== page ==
Everything in the letter is scarily accurate. I have hit the point in the year where I want desperately to just leave, go home to where I know there is food in the fridge, and maybe someone to ask me how my day was. Really, it isn't that bad I know! but some days I very much feel like it is. I get up to go to school every day for these kids, and once I get there I remember.
Recently, they've all been saying, "Ms. Helm listen! Look what happens when I go like this!!" Proceed to make inhuman/gross noises out of their instrument. Isn't that sooo cool?|!? I cringe, and they laugh. They haven't done this until recently, so I'm guessing it's the weather.
I play a funny on my advanced kids every week, and finally last week my one brilliant student caught on to what was happening.
A little background; my students think I only like them on Tuesday's, because I told them so. After a few weeks on a Wednesday I told them, "Students that was so yesterday and maybe today I will like you! Eventually, they've start arguing about whether the day I like them is Tuesday or Wednesday, and if they say it IS Tuesday that you like us, and I say well, I am pretty sure it is only Wednesdays. On Wednesday's I tell them the same only that the day is Tuesday. They go bananas arguing about it as though it is the most important thing, and I laugh. The lone cello player, this week while they were arguing told me very seriously he was sure I said Tuesday's. I said I know, he said then why..... trailed off...and then I looked at him raised eyebrows and we both started laughing. He said, "Ms. Helm, you are good!" I am good.
Speaking of cellos, I bought cello rosin just to have some on hand. It is the nice stuff, and I used it all my cello bows today. I wish I could capture their faces when this big noise comes out al of a sudden. It scares them, and then they start giggling (cellos are always giggling). Then the viola players all want some of the magic stuff. "Don't you want louder too?" they say. I just laugh (no way jose). My beginners don't understand why they can't have some. Silly violas!
As you can see, nothing too exciting. I am surviving, barely. Glad to get a break! Oh, and here is the letter. I copy and pasted it. It's from a blog post I found from somewhere.
Dear First-Year Teacher,
I love you. I know that it’s soon, and I know that this might freak you out, but I can’t keep it inside anymore. I LOVE YOU! There. I said it.
I love that you have willingly entered a profession knowing that it is difficult. You’ve heard horror stories of the long hours, the nonexistent weekends, the classroom management, the parent management, the education policies that continue to get more and more ludicrous, the tiny paychecks, and you showed up anyway. You’re here because teaching and kids and the future mean a lot to you.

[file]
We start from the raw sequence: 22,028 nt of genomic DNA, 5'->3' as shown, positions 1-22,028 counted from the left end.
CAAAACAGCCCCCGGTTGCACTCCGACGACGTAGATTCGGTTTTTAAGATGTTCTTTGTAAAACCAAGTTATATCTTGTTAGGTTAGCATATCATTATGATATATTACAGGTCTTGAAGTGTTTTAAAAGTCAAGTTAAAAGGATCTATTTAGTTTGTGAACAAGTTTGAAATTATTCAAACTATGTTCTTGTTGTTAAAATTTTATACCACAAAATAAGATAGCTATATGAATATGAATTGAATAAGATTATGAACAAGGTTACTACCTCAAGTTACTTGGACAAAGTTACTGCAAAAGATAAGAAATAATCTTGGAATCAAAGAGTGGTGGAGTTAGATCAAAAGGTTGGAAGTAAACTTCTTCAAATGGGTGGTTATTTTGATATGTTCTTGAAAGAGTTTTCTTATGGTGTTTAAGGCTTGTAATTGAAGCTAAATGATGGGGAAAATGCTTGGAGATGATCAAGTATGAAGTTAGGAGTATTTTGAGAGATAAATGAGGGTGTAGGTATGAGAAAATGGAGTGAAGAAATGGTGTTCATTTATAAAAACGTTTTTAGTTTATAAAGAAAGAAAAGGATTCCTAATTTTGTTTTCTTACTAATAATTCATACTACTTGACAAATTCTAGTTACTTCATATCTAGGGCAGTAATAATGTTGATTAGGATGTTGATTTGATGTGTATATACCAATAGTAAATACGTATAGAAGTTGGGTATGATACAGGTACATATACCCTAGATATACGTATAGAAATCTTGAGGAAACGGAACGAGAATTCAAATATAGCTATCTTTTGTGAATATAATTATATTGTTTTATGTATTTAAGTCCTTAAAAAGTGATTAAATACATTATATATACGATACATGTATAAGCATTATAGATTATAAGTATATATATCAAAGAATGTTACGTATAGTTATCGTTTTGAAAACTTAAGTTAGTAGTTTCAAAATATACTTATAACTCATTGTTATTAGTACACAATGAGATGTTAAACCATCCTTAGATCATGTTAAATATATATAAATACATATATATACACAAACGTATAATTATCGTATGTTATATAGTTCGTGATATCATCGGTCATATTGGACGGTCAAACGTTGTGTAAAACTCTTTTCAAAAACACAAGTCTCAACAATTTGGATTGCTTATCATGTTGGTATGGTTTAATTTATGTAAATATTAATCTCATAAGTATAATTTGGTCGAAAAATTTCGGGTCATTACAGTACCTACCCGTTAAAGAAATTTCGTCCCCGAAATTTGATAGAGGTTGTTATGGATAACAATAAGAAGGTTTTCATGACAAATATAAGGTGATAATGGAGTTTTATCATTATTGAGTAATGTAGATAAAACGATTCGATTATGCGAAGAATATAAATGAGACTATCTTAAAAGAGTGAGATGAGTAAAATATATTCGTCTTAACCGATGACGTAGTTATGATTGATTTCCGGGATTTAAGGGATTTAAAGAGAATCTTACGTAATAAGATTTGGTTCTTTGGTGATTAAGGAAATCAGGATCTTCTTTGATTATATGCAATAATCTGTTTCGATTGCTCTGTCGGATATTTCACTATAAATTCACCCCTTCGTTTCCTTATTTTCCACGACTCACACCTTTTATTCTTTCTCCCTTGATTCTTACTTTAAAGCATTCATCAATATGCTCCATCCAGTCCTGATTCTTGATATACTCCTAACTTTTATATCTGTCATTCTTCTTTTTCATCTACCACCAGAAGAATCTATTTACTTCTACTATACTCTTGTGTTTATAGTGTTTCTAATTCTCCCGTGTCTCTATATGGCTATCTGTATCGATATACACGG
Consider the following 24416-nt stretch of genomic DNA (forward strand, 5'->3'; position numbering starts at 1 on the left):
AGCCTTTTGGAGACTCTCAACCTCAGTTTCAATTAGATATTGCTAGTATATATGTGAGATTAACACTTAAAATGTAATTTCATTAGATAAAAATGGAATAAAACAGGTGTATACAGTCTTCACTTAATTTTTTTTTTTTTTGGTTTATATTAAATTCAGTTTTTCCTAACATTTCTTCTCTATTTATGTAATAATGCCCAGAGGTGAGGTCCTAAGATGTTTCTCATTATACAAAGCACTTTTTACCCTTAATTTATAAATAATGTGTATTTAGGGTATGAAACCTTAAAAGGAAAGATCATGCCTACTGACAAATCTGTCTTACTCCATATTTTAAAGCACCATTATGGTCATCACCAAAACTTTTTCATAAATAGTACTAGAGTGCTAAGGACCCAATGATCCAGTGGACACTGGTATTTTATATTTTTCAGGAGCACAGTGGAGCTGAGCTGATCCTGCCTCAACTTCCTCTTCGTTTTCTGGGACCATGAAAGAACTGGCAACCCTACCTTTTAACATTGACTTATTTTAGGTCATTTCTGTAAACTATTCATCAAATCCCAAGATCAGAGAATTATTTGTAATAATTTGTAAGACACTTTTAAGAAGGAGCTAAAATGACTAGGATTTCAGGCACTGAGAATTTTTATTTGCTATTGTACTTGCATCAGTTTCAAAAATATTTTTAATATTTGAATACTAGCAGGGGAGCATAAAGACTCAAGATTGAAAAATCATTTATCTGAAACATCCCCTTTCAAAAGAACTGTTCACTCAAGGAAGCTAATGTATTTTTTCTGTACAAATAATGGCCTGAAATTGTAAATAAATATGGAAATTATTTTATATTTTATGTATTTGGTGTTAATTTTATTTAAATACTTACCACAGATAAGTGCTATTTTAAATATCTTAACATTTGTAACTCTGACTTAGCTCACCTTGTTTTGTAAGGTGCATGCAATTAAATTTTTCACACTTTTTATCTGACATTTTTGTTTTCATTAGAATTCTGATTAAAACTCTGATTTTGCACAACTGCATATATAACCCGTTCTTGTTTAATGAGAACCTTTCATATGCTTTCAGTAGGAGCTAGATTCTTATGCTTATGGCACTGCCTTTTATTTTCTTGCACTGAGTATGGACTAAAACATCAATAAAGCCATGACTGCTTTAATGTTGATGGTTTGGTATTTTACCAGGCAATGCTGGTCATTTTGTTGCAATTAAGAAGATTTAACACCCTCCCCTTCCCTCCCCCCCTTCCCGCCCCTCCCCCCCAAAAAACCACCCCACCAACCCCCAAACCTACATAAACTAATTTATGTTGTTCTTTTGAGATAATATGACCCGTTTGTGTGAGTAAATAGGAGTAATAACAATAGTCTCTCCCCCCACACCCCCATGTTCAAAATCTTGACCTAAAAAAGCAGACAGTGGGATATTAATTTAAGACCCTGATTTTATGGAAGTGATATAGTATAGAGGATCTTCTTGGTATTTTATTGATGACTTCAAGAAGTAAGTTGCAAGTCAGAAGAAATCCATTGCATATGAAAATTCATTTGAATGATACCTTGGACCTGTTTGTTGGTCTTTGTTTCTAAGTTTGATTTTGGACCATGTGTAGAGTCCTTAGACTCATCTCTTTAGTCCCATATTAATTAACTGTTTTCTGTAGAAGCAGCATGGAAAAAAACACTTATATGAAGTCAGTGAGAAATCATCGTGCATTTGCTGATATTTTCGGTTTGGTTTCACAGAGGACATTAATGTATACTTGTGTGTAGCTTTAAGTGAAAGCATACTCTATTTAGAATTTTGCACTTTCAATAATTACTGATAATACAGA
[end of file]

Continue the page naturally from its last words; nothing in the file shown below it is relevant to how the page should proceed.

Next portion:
I love the fresh ideas that you bring. Whether you’re coming in with a degree in education or six weeks of training from an alternative certification program, you are bursting with cool ideas and new ways of doing things. Online funding for field trips, crazy new apps that look like they’re from the future, foldables for note-taking so elaborate they make paper cranes look like child’s play: I LOVE YOUR BRAIN! Some of your ideas will work and be absolutely genius, some might be on their way to genius and just need some tweaking, and some might crumble apart in your hands as you stand there weeping, but don’t you dare stop cranking them out. I need them! Your students need them! The world needs them!
I love your energy and enthusiasm. Where does it come from, and how can I arrange to have it injected intravenously? There are times where you feel like your joy and spirit have been stomped on and intentionally set on fire by your students or other people around you, but just stop, drop, and roll onward, my friend. Your optimism and upbeat attitude are just some of the things I love best about you.
I know that it's hard sometimes. I've been there. The paralyzing, hopeless feeling that settles in on Sunday afternoons. The head-on-your-desk cries at the end of a school day (and sometimes, right in the middle of it). The words that feel like the only ones you use while speaking to family and friends anymore: "Sorry, I' can't make it to [special event or fun outing] because I have to [insert teaching commitment here]." But just know that it won't always be this way. It's not that it gets easier, necessarily, or that those things disappear, but right now you are getting stronger, faster, and more equipped to manage the parts that are difficult. So don't give up. Keep fighting the good fight. There are too many people that love you and need you. (Like me.)
I’m sorry to tell you this in a letter instead of in person, but I’ve been by your house every night this week and you haven’t been home. Are you working or something?
Your Very Public Admirer
Love, Teach teaches English at a Title I middle school and writes about it at http://www.loveteachblog.com. In addition to teaching, she enjoys most large bodies of water, tetherball, and this YouTube video of baby fennec foxes taking a bubble bath.